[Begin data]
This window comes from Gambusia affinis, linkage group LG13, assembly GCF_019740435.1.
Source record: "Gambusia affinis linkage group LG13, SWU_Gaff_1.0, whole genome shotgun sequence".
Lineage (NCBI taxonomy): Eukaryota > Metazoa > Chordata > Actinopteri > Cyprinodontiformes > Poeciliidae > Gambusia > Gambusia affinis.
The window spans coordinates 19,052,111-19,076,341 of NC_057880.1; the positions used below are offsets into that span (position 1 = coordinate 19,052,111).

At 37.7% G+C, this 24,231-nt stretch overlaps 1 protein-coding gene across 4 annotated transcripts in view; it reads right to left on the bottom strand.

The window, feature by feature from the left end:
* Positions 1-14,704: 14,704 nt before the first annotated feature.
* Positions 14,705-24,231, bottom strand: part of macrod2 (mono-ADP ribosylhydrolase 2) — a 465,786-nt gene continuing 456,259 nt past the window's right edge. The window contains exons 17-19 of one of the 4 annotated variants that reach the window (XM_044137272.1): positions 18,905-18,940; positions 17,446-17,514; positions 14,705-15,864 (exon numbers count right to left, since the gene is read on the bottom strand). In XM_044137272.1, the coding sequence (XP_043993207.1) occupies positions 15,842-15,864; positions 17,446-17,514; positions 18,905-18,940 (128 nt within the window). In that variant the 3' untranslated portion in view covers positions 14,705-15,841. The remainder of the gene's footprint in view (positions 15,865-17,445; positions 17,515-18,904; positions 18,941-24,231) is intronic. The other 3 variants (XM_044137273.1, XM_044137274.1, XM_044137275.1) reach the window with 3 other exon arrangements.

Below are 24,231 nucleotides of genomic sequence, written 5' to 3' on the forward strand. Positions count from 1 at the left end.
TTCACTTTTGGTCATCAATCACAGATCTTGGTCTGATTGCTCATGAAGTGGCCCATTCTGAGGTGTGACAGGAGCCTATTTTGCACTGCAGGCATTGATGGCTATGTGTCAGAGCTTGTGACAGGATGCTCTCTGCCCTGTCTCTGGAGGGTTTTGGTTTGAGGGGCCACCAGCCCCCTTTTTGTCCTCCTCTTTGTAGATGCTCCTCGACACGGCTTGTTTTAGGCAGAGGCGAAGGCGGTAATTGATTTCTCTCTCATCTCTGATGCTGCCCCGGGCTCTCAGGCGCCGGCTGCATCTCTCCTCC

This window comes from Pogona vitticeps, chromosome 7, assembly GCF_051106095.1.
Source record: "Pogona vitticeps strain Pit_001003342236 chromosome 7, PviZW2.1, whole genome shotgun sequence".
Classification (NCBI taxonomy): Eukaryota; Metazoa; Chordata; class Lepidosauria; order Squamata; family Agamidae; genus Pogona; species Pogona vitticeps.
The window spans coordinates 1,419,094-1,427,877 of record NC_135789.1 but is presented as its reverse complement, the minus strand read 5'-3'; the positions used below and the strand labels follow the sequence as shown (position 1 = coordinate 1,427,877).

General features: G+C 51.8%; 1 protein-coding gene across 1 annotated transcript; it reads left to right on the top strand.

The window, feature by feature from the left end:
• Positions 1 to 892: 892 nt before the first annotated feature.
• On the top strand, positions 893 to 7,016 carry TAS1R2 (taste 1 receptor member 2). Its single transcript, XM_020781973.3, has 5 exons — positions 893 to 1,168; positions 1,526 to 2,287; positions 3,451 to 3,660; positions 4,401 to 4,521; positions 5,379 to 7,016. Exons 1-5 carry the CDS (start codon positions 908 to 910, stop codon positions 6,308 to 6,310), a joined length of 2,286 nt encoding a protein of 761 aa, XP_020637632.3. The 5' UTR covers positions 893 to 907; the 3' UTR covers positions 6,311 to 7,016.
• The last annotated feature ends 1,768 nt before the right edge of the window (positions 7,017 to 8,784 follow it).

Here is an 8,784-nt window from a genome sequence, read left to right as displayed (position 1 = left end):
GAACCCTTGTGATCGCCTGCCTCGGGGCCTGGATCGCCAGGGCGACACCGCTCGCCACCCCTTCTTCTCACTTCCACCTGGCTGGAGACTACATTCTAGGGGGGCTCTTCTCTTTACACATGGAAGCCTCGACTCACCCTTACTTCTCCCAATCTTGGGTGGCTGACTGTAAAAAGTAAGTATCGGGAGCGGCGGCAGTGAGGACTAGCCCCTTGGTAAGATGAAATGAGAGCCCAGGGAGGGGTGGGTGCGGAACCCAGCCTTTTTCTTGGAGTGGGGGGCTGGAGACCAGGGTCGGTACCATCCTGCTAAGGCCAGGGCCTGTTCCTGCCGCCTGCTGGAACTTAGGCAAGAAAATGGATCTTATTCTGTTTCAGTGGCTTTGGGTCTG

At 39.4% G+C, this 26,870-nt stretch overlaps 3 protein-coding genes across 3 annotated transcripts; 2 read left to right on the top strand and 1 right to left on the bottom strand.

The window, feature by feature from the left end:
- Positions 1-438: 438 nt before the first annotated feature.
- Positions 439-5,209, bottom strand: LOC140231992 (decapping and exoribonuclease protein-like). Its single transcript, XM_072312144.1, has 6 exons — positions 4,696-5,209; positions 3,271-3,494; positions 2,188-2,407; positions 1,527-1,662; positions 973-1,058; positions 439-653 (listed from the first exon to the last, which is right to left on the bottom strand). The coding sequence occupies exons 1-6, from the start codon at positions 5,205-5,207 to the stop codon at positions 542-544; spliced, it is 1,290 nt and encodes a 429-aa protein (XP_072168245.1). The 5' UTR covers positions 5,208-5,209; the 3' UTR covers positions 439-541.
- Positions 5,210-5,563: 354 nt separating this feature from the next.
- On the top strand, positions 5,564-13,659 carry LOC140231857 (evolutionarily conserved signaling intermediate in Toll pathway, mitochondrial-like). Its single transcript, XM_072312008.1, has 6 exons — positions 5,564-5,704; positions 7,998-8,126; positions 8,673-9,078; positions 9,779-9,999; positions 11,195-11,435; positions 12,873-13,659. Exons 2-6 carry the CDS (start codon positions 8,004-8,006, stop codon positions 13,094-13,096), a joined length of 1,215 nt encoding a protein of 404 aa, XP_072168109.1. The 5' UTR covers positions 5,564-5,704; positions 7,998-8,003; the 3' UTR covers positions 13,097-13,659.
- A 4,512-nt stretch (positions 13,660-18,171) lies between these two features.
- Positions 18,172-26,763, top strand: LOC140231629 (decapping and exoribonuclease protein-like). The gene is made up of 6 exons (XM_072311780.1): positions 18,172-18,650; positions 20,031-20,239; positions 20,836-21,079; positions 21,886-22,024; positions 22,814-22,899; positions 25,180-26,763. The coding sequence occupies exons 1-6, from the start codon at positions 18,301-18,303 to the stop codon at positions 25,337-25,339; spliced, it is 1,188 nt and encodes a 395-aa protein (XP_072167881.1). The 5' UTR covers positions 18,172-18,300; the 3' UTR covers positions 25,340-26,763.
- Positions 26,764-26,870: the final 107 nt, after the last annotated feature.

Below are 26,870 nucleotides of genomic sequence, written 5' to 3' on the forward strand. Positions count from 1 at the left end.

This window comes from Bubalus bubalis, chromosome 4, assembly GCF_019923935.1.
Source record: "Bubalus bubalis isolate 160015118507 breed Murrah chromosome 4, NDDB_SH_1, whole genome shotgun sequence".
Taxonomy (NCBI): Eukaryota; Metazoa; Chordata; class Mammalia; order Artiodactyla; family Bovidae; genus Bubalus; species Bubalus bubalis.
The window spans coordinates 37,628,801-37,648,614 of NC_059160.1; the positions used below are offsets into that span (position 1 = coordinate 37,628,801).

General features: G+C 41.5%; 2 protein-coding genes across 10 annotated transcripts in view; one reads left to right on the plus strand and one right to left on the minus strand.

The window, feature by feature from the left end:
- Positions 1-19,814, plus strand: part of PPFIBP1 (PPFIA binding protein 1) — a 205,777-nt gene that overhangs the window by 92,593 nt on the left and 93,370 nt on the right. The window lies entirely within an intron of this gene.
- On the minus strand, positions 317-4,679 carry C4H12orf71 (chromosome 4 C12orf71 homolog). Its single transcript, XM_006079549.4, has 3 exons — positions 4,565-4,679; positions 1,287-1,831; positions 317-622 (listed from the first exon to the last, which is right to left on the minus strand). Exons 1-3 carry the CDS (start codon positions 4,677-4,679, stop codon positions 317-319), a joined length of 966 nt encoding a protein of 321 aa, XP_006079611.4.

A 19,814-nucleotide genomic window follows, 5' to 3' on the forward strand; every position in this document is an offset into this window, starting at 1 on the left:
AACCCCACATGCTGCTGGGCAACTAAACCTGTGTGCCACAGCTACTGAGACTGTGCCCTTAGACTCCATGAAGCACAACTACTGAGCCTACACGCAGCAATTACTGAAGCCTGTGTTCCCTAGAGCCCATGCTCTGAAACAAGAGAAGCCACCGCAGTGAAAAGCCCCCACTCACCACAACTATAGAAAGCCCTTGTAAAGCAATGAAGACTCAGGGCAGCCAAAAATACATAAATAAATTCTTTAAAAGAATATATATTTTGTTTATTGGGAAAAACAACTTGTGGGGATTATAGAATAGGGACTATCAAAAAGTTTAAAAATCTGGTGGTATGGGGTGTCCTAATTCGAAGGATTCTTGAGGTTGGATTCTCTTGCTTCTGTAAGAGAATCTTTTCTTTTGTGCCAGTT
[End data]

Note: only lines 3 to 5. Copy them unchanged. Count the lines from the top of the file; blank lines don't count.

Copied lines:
Lineage (NCBI taxonomy): Eukaryota > Metazoa > Chordata > Actinopteri > Cyprinodontiformes > Poeciliidae > Gambusia > Gambusia affinis.
The window spans coordinates 19,052,111-19,076,341 of NC_057880.1; the positions used below are offsets into that span (position 1 = coordinate 19,052,111).

At 37.7% G+C, this 24,231-nt stretch overlaps 1 protein-coding gene across 4 annotated transcripts in view; it reads right to left on the bottom strand.